A Russian playwright once wrote, “The embankments of the various canals had disappeared and all the canals had united into one. Hundred-year-old trees in the Summer Garden were ripped from the ground and lying in rows, roots upward.”
While there is substantial truth to his description of St. Petersburg, this was years and years before the great St. Petersburg Dam was built. The city itself is now one of the most beautiful in Europe. With its name passed down from one literary piece to another and its rich history of tsars, no wonder it is considered a UNESCO World Heritage Site.
One of the most significant sites in Russia’s old capital is the Peter and Paul Fortress. It was built by none other than Peter the Great himself. What used to be a means of territorial claim and a political prison for Russian historical figures is now a popular tourist destination.
Going back in time…
Visitors from all over the world as well as locals flock over to the Peter and Paul Fortress to experience the sensation of standing in the midst of where much has happened. The grandness of the walls and the gates, of course, enhanced that feeling of being sent back in time. Its architecture was crafted by St. Petersburg’s “first architect” Domenico Trezzini. Entry to the fortress grounds is free but it will cost around 120R ($4.50) to enter the other major buildings.
Speaking of buildings, one of the most sought after structures inside the fortress is the St. Peter and Paul’s Cathedral. Also bearing the design of Trezzini, it has a golden spire on top of the bell tower with the height of 122.5 meters, making it the tallest structure in all of St. Petersburg.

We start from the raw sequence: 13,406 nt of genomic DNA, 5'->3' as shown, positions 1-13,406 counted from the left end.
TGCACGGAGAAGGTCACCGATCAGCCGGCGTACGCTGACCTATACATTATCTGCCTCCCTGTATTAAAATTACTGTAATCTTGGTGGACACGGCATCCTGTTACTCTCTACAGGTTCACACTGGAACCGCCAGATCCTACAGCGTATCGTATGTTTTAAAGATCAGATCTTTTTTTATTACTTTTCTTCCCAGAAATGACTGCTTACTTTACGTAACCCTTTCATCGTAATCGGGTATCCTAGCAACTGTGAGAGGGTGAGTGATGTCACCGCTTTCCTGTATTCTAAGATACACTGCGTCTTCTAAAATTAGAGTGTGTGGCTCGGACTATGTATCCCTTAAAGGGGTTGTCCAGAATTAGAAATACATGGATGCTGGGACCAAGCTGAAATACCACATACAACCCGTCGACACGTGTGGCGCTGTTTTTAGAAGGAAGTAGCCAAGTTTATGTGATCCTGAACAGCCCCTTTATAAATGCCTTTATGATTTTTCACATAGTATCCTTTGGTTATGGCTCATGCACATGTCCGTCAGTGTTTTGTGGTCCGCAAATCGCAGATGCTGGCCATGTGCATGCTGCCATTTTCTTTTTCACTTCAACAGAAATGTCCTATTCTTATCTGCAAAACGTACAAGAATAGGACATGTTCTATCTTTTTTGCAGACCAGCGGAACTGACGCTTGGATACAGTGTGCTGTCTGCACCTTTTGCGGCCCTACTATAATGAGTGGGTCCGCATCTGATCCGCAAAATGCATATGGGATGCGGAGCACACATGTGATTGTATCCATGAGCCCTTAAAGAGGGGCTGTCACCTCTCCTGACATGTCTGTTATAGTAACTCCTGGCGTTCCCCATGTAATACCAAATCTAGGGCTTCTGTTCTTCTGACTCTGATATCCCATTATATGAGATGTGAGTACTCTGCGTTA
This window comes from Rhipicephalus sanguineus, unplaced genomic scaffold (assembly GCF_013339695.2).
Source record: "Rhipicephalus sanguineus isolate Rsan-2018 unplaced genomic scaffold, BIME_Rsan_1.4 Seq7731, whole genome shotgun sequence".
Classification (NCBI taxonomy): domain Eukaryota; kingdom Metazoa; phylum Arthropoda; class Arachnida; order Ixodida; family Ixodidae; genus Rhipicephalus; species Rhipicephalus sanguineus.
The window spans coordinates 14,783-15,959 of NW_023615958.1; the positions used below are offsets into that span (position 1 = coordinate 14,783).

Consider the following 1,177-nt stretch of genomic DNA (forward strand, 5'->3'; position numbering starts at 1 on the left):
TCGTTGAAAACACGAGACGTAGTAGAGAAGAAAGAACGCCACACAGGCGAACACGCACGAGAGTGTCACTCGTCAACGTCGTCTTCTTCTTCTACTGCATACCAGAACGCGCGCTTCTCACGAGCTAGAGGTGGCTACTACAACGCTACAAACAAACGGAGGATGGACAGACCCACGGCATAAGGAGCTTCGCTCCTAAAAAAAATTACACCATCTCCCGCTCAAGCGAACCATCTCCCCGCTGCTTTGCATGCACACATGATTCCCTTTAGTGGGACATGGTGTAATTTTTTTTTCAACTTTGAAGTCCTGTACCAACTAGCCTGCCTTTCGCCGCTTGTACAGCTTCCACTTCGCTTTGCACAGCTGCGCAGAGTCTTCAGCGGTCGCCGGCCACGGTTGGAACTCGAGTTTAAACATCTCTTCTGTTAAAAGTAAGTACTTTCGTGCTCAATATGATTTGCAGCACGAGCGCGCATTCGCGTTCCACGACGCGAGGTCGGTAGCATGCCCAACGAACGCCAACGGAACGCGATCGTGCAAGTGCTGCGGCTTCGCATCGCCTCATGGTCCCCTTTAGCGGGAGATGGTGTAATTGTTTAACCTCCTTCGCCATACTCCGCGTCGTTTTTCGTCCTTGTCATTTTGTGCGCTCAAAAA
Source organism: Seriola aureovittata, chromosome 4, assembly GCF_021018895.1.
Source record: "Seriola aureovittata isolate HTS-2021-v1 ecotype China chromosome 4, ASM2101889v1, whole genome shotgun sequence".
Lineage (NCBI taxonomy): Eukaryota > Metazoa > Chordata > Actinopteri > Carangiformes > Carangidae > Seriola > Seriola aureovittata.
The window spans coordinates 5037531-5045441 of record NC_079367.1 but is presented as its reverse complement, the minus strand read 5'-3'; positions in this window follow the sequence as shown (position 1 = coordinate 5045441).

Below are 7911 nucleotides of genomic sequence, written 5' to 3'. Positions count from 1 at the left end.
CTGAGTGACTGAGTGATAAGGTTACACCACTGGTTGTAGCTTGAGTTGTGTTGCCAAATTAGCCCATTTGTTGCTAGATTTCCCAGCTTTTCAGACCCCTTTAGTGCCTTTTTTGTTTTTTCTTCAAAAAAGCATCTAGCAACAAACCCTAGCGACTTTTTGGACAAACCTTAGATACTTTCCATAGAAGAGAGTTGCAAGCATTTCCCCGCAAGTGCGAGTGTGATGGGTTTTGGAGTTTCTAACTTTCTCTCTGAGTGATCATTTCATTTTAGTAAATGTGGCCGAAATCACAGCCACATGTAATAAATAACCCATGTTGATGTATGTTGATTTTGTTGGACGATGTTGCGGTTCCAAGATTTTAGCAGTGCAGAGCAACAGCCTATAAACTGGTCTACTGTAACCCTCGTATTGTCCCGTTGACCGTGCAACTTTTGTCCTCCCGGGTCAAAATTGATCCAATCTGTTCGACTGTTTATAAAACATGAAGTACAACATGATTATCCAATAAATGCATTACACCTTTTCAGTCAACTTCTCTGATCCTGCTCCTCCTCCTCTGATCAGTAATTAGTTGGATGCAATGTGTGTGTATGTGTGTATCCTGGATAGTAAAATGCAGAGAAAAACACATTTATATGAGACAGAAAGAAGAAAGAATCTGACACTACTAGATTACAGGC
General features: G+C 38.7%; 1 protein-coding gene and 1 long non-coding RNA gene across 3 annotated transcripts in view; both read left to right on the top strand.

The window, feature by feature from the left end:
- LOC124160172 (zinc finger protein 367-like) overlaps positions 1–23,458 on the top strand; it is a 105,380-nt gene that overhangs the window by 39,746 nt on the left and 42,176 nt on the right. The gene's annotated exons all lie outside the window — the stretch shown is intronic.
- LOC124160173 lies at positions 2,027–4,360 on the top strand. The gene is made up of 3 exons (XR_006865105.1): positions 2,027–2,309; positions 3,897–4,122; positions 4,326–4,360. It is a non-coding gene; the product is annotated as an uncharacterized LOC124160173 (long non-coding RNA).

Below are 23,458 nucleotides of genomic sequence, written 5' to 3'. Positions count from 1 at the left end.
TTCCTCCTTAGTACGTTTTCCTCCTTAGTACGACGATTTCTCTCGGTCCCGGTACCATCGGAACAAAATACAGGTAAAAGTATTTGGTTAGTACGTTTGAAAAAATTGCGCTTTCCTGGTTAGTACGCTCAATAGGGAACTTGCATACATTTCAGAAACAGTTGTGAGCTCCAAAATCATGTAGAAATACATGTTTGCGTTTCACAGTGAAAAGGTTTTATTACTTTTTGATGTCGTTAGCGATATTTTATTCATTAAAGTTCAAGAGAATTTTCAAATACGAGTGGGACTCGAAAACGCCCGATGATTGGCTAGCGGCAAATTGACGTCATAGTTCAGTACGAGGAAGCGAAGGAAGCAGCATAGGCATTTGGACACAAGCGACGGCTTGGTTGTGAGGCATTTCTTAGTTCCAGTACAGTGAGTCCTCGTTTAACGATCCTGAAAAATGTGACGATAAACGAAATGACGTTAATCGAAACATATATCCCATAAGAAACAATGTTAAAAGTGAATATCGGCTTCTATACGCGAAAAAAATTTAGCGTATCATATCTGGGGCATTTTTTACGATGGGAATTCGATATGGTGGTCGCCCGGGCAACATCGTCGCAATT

I remember an old saying about churches you visit for the first time. They’re saying that “A wish made there would be a wish granted.” While I don’t really keep track of my wishes, perhaps it wouldn’t hurt to make one when you visit the cathedral. After all, the golden angel that sits at its peak may just grant it.
The Alexander Column continues to protect the city
Another popular tourist destination is the Palace Square. This is where the 1917 Revolution occurred. The square is surrounded by three equally breathtaking structures, namely: the Winter Palace, the General Staff Building and the Admirality. A large, 43.5-meter high column, called the Alexander Column, takes its place on the plaza as a symbol of Russia’s victory over Napoleon’s army. The name Alexander came from Tsar Alexander I who ruled during that challenging era.
I have to say, the people of St. Petersburg must really love angels for atop the column is another angel. They say that the angel’s face is supposedly modeled after the successful Tsar’s.
Take a stroll along the tree-lined paths…
A stroll in the city’s Summer Gardens provides a serene escape from the large architectures of St. Petersburg. They were originally built by Peter the Great who wanted his beloved city to have something to match the planned parks of Europe’s Royal estates. The gardens originally had 250 sculptures crafted by Italian masters but only 89 remain at present. There is also a Summer Palace somewhere inside that actually resembles a simple two-storey building (also designed by Trezzini). Despite its size, the Summer Palace is considered to be one of the oldest structures in St. Petersburg. Today, it serves as a museum for some of Peter the Great’s belongings and furniture.
For tourists who have satisfied their hunger for a lazy afternoon walk, there are also beverage stops around (1826 Coffee House, 1827 Tea House) where they can start quenching their thirst.